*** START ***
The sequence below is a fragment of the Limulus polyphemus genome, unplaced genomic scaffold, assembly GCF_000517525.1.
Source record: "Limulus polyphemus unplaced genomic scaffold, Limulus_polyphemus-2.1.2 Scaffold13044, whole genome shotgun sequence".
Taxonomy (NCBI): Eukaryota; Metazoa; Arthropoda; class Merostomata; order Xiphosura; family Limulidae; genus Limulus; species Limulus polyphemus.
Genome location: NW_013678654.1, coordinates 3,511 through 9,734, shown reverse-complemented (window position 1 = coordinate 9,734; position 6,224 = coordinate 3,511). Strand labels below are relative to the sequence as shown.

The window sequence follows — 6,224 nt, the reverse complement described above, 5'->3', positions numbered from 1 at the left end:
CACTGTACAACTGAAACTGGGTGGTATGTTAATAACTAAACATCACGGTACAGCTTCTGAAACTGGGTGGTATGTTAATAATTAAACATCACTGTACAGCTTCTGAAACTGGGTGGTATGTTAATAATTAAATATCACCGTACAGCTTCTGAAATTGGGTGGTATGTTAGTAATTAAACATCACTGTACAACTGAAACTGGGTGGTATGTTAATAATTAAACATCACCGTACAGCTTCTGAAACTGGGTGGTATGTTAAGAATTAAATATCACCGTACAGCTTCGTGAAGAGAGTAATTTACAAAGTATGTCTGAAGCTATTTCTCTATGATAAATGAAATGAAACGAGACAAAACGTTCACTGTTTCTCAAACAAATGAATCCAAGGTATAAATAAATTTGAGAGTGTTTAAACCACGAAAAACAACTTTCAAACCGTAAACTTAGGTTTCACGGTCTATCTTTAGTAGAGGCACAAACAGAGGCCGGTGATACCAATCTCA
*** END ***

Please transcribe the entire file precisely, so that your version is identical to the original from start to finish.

The sequence below is a fragment of the Limulus polyphemus genome, unplaced genomic scaffold, assembly GCF_000517525.1.
Source record: "Limulus polyphemus unplaced genomic scaffold, Limulus_polyphemus-2.1.2 Scaffold13044, whole genome shotgun sequence".
Taxonomy (NCBI): Eukaryota; Metazoa; Arthropoda; class Merostomata; order Xiphosura; family Limulidae; genus Limulus; species Limulus polyphemus.
Genome location: NW_013678654.1, coordinates 3,511 through 9,734, shown reverse-complemented (window position 1 = coordinate 9,734; position 6,224 = coordinate 3,511). Strand labels below are relative to the sequence as shown.

The window sequence follows — 6,224 nt, the reverse complement described above, 5'->3', positions numbered from 1 at the left end:
CACTGTACAACTGAAACTGGGTGGTATGTTAATAACTAAACATCACGGTACAGCTTCTGAAACTGGGTGGTATGTTAATAATTAAACATCACTGTACAGCTTCTGAAACTGGGTGGTATGTTAATAATTAAATATCACCGTACAGCTTCTGAAATTGGGTGGTATGTTAGTAATTAAACATCACTGTACAACTGAAACTGGGTGGTATGTTAATAATTAAACATCACCGTACAGCTTCTGAAACTGGGTGGTATGTTAAGAATTAAATATCACCGTACAGCTTCGTGAAGAGAGTAATTTACAAAGTATGTCTGAAGCTATTTCTCTATGATAAATGAAATGAAACGAGACAAAACGTTCACTGTTTCTCAAACAAATGAATCCAAGGTATAAATAAATTTGAGAGTGTTTAAACCACGAAAAACAACTTTCAAACCGTAAACTTAGGTTTCACGGTCTATCTTTAGTAGAGGCACAAACAGAGGCCGGTGATACCAATCTCA